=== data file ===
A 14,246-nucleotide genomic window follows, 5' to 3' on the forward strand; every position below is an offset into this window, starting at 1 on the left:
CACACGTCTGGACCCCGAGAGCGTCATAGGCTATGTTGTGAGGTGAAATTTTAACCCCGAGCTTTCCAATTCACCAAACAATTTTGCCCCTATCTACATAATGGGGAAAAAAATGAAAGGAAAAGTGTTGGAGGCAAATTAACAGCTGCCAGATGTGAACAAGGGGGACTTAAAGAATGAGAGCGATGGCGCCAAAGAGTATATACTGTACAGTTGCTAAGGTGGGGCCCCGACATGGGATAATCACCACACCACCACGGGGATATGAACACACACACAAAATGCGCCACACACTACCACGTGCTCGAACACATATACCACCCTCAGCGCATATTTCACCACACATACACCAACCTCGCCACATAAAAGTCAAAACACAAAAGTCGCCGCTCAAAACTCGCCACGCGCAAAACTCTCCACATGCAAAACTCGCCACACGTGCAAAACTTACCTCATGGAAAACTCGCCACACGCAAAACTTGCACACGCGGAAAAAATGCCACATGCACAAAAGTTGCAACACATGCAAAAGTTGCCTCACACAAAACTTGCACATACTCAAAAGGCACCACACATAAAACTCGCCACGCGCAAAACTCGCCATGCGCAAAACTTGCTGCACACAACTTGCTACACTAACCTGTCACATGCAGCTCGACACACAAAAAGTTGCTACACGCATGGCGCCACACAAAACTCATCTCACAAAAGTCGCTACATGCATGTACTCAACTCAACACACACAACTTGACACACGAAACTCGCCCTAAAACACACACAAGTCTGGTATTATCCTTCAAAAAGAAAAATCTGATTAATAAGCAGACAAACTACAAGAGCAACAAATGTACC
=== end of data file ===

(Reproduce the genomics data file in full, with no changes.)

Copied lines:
A 14,246-nucleotide genomic window follows, 5' to 3' on the forward strand; every position below is an offset into this window, starting at 1 on the left:
CACACGTCTGGACCCCGAGAGCGTCATAGGCTATGTTGTGAGGTGAAATTTTAACCCCGAGCTTTCCAATTCACCAAACAATTTTGCCCCTATCTACATAATGGGGAAAAAAATGAAAGGAAAAGTGTTGGAGGCAAATTAACAGCTGCCAGATGTGAACAAGGGGGACTTAAAGAATGAGAGCGATGGCGCCAAAGAGTATATACTGTACAGTTGCTAAGGTGGGGCCCCGACATGGGATAATCACCACACCACCACGGGGATATGAACACACACACAAAATGCGCCACACACTACCACGTGCTCGAACACATATACCACCCTCAGCGCATATTTCACCACACATACACCAACCTCGCCACATAAAAGTCAAAACACAAAAGTCGCCGCTCAAAACTCGCCACGCGCAAAACTCTCCACATGCAAAACTCGCCACACGTGCAAAACTTACCTCATGGAAAACTCGCCACACGCAAAACTTGCACACGCGGAAAAAATGCCACATGCACAAAAGTTGCAACACATGCAAAAGTTGCCTCACACAAAACTTGCACATACTCAAAAGGCACCACACATAAAACTCGCCACGCGCAAAACTCGCCATGCGCAAAACTTGCTGCACACAACTTGCTACACTAACCTGTCACATGCAGCTCGACACACAAAAAGTTGCTACACGCATGGCGCCACACAAAACTCATCTCACAAAAGTCGCTACATGCATGTACTCAACTCAACACACACAACTTGACACACGAAACTCGCCCTAAAACACACACAAGTCTGGTATTATCCTTCAAAAAGAAAAATCTGATTAATAAGCAGACAAACTACAAGAGCAACAAATGTACC